Proposed Ohio House Bill 338: Helpful or harmful


Melissa Martin - Contributing Columnist



“Despite the fact that most people with serious mental illnesses are never violent, and 95-97% of gun violence is not caused by a mental illness, the involvement of people with acute mental illnesses in some recent incidents of mass gun violence has become a significant issue in American society.” www.mentalhealthamerica.net.

On Sept. 17, 2019, Ohio House Representative Dave Greenspan (District 16) announced the introduction of House Bill 338, known as the Mental Health Awareness and Community Violence Protection Act. And I did a double-take at the potential for violation of human rights in Ohio.

So, instead of trying to understand the gabble (Is it really necessary to make legislation information so darn difficult to comprehend?) of proposed legislation on the official Ohio government website, I read the PowerPoint presentation option at

www.ohiolis.sharefile.com.

Th following is my interpretation of HB 338: Any person who verbally makes any statement of threat to another person about community violence can be reported to and questioned by police concerning his/her mental health status. Next, the police can request a mental health assessment by a professional. The person can be held up to 24 hours—held where? Next, the person can be taken into custody or taken to a hospital. If the police officer files a petition, the person can be held for up to 72 hours—held where? Next, a court hearing date is set no later then 3 days when the petition is filed. “At the hearing for a potential risk protection order … the petition must prove, by proof beyond a reasonable doubt, that the respondent presents a significant risk…” The potential risk order is for 180 days and can be extended for another 180 days. My questions: Where is the person held during the court process? Jail or hospital? What type of evidence is presented along with a police report and mental health professional assessment report? (evidence and not hearsay). Does the person have access to his/her own attorney from the beginning to the end? “No Deadly Weapon(s) is/are Taken into Possession of Law Enforcement without an Order Issued by a Court with the Respondent Present with an Attorney.” So, before police can take your gun(s) per HB 338, a court order is needed.

My other questions about HB 338: Is the person that called the police initially and reported the threat required to show up during the court hearings to show he/she is a reputable source? When is a search warrant issued to search the reported person’s home or vehicle for weapons? If the person denies the threat can he/she be involuntary committed to a psychiatric unit or taken to jail? Can the police and the mental health professional question the person’s family members, friends, coworkers, or others without the person’s written consent? Not showing up to your job for even a few days can result in termination. Can the person call his/her employer? If deemed no-risk during the beginning, middle or end of the proceedings, can the person return to his/her employment without penalty?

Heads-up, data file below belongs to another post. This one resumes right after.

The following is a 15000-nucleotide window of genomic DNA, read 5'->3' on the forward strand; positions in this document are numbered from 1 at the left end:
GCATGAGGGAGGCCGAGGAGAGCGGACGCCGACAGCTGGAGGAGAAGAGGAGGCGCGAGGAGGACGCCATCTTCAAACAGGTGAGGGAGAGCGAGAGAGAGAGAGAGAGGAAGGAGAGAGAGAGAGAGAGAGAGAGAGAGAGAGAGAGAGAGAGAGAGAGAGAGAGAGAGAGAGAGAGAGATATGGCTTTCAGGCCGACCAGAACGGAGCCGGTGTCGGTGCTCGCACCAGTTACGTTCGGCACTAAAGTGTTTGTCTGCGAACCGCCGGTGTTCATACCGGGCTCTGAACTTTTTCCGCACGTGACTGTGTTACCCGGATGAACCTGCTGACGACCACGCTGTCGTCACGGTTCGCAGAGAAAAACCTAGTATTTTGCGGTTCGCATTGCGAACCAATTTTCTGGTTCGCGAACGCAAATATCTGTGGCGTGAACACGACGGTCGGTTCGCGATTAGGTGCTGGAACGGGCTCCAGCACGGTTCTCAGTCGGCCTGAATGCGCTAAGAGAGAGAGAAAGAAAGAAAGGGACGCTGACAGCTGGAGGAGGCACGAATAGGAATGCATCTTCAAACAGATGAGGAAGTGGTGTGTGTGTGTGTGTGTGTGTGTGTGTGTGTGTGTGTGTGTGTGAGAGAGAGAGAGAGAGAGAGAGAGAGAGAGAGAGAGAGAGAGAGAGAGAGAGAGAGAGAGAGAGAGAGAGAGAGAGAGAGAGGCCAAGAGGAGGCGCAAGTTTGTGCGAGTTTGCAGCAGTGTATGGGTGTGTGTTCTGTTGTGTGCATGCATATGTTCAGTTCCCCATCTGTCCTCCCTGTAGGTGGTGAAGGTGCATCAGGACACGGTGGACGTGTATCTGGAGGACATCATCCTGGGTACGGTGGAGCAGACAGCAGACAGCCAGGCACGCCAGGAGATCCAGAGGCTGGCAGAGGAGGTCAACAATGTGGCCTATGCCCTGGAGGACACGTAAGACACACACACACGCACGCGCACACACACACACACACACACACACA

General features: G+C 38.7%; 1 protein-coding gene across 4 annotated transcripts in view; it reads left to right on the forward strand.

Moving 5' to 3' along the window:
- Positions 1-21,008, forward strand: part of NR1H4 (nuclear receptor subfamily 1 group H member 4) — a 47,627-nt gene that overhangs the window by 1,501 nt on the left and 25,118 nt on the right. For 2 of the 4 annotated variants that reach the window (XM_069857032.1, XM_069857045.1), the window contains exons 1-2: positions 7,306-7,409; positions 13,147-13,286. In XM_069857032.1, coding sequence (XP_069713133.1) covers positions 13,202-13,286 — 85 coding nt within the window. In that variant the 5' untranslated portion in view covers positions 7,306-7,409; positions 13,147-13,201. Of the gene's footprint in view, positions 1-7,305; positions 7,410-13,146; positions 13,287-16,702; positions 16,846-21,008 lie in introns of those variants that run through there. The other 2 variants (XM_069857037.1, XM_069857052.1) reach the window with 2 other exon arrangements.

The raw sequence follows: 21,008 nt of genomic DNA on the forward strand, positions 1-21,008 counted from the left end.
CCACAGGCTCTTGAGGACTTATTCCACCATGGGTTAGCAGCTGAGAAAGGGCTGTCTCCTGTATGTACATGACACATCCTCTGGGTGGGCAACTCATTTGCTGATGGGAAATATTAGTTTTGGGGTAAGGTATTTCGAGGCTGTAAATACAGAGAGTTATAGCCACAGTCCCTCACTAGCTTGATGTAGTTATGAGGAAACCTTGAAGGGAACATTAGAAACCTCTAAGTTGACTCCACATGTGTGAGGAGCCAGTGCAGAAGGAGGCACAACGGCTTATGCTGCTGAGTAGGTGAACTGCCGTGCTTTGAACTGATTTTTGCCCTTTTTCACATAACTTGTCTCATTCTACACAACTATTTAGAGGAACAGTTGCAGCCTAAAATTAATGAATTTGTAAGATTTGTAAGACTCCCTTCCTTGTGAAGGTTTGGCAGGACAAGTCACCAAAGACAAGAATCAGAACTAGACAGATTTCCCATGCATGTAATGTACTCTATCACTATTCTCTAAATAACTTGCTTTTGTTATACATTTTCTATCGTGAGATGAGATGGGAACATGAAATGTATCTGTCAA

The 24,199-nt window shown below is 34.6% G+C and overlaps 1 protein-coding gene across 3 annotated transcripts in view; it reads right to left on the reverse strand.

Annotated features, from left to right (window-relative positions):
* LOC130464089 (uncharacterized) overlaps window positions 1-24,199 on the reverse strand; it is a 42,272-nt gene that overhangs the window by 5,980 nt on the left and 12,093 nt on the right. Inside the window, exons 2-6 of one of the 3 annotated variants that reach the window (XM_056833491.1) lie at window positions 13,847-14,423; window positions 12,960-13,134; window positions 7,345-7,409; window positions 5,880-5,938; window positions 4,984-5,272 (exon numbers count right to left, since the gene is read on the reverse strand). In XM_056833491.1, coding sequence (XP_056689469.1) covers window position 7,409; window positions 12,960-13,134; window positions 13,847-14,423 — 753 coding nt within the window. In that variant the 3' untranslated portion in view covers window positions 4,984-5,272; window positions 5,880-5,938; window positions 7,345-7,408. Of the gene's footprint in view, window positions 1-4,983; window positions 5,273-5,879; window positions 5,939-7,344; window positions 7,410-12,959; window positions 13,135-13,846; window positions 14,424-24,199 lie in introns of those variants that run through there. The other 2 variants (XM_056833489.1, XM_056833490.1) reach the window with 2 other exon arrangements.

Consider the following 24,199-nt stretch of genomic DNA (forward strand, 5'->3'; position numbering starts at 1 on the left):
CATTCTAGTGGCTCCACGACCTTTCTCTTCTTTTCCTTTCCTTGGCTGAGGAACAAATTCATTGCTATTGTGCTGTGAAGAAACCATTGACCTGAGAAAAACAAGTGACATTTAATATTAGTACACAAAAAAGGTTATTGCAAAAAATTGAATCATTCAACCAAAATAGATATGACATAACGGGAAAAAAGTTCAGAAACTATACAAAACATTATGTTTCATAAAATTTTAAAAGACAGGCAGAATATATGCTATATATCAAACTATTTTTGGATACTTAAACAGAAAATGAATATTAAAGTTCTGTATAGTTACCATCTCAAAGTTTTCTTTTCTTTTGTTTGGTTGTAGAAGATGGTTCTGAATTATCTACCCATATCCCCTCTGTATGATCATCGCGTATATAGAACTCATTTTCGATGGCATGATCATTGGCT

Will the Ohio Department of Mental Health and Addiction Services, NAMI Ohio (National Alliance on Mental Illness of Ohio), or psychiatrists, psychologists, counselors, and social workers in Ohio be consulted about HB 338?

According to NAMI, “Most people with mental illness are not violent. In fact, people with mental illness are more likely to be the victims of violence. Research on the relationship between mental illness and violence shows that there are certain factors that may increase risks of violence among a small number of individuals with mental illness.” These factors include: co-occurring abuse of alcohol or illegal drugs, past history of violence, being young and male, untreated psychosis.

According to Ohio Governor Mike DeWine in reference to community violence, mental health, and guns, “This series of solid, workable reforms will help get guns out of the hands of people who should not have them under the law while protecting the rights of law-abiding citizens who are entitled to the right to bear arms and will help prevent and treat those struggling with mental illness.”

While I applaud DeWine’s proposed legislative (www.governor.ohio.gov) to address gun violence and increase mental health prevention, identification, and treatment to better protect Ohioans, I am concerned about House Bill 338 proposed by Greenspan.

Of course, we want and need to prevent mass shootings and community violence in Ohio. Of course, we want and need new laws, reformed laws, and enforcement of laws. Of course, we want and need access to mental health services for individuals before a tragedy happens. However, blaming mental illness for mass killings is bogus.

The Threat Assessment, Prevention and Safety Act (TAPS) has been introduced in the House and Senate to help states and local communities prevent mass attacks by setting up multidisciplinary threat assessment units in each state. This bill will create “a task force of highly experienced threat assessment experts who have been using the methodology successfully for years. They will identify and recommend best practices specifically formulated to work in local communities with the goal of preventing deadly attacks. This will give states, cities and counties the time-tested tools, used by federal agencies, to employ when needed,” according to a 2019 article at www.cnn.com.

Is the proposed Ohio House Bill 338 helpful or harmful or both?

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Melissa Martin

Contributing Columnist

Melissa Martin, Ph.D, is an author, columnist, educator, and therapist. She lives in Wheelersburg in Southern Ohio.

Melissa Martin, Ph.D, is an author, columnist, educator, and therapist. She lives in Wheelersburg in Southern Ohio.